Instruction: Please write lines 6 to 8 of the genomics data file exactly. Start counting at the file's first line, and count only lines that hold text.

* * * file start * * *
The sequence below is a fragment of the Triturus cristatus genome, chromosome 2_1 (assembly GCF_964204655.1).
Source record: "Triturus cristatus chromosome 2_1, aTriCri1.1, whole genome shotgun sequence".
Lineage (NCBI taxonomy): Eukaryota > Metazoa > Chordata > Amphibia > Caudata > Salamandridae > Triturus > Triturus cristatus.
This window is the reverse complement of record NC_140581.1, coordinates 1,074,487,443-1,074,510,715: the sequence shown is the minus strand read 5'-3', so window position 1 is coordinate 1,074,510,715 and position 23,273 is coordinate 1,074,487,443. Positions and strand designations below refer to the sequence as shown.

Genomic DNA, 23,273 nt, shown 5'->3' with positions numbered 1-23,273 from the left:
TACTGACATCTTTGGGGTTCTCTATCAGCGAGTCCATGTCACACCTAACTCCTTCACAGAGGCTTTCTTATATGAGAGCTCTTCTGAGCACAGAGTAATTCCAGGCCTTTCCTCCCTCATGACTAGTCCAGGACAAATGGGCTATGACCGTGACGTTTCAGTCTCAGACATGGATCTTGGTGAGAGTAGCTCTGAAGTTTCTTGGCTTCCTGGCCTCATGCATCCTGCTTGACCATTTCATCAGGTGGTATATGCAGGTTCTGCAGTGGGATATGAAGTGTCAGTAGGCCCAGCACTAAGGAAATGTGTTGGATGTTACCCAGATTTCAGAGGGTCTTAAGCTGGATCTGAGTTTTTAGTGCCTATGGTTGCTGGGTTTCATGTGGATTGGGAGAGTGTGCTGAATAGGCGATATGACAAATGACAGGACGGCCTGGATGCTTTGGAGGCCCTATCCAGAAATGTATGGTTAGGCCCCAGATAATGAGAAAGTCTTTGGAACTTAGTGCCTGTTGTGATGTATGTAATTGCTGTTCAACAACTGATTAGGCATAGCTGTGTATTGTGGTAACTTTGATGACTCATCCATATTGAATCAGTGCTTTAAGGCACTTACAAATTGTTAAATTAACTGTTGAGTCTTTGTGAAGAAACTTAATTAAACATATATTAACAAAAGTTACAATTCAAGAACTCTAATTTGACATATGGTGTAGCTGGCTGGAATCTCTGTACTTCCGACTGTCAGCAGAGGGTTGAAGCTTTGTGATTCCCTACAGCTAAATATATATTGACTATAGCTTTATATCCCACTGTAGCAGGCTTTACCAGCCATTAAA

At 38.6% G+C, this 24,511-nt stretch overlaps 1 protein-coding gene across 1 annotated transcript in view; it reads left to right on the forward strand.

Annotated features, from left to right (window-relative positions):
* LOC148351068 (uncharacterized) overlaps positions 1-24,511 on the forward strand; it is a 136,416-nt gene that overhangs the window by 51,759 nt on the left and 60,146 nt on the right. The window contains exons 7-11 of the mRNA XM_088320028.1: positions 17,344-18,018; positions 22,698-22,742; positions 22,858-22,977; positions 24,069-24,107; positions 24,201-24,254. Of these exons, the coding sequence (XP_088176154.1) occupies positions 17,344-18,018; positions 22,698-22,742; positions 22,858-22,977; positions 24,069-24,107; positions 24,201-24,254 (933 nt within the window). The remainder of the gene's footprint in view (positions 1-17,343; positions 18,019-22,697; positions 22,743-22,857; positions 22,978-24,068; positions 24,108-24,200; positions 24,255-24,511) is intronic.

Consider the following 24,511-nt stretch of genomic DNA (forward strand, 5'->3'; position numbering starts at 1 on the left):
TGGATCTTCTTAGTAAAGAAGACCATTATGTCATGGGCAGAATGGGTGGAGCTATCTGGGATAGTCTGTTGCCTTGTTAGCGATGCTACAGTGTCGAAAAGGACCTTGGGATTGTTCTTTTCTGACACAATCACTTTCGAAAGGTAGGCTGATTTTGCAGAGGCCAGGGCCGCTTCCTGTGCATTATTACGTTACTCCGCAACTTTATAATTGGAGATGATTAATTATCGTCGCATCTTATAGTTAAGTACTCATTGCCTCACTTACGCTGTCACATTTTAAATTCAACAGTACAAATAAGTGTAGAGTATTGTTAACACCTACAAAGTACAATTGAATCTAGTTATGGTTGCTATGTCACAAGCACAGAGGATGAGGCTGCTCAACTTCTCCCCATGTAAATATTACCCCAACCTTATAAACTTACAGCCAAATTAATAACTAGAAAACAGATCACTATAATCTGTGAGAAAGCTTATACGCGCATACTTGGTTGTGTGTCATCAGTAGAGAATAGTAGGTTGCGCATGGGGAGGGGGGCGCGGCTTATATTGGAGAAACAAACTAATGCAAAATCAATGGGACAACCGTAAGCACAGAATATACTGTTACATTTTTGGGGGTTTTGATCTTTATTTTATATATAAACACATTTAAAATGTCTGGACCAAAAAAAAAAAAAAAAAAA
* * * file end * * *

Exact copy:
TACTGACATCTTTGGGGTTCTCTATCAGCGAGTCCATGTCACACCTAACTCCTTCACAGAGGCTTTCTTATATGAGAGCTCTTCTGAGCACAGAGTAATTCCAGGCCTTTCCTCCCTCATGACTAGTCCAGGACAAATGGGCTATGACCGTGACGTTTCAGTCTCAGACATGGATCTTGGTGAGAGTAGCTCTGAAGTTTCTTGGCTTCCTGGCCTCATGCATCCTGCTTGACCATTTCATCAGGTGGTATATGCAGGTTCTGCAGTGGGATATGAAGTGTCAGTAGGCCCAGCACTAAGGAAATGTGTTGGATGTTACCCAGATTTCAGAGGGTCTTAAGCTGGATCTGAGTTTTTAGTGCCTATGGTTGCTGGGTTTCATGTGGATTGGGAGAGTGTGCTGAATAGGCGATATGACAAATGACAGGACGGCCTGGATGCTTTGGAGGCCCTATCCAGAAATGTATGGTTAGGCCCCAGATAATGAGAAAGTCTTTGGAACTTAGTGCCTGTTGTGATGTATGTAATTGCTGTTCAACAACTGATTAGGCATAGCTGTGTATTGTGGTAACTTTGATGACTCATCCATATTGAATCAGTGCTTTAAGGCACTTACAAATTGTTAAATTAACTGTTGAGTCTTTGTGAAGAAACTTAATTAAACATATATTAACAAAAGTTACAATTCAAGAACTCTAATTTGACATATGGTGTAGCTGGCTGGAATCTCTGTACTTCCGACTGTCAGCAGAGGGTTGAAGCTTTGTGATTCCCTACAGCTAAATATATATTGACTATAGCTTTATATCCCACTGTAGCAGGCTTTACCAGCCATTAAA

At 38.6% G+C, this 24,511-nt stretch overlaps 1 protein-coding gene across 1 annotated transcript in view; it reads left to right on the forward strand.

Annotated features, from left to right (window-relative positions):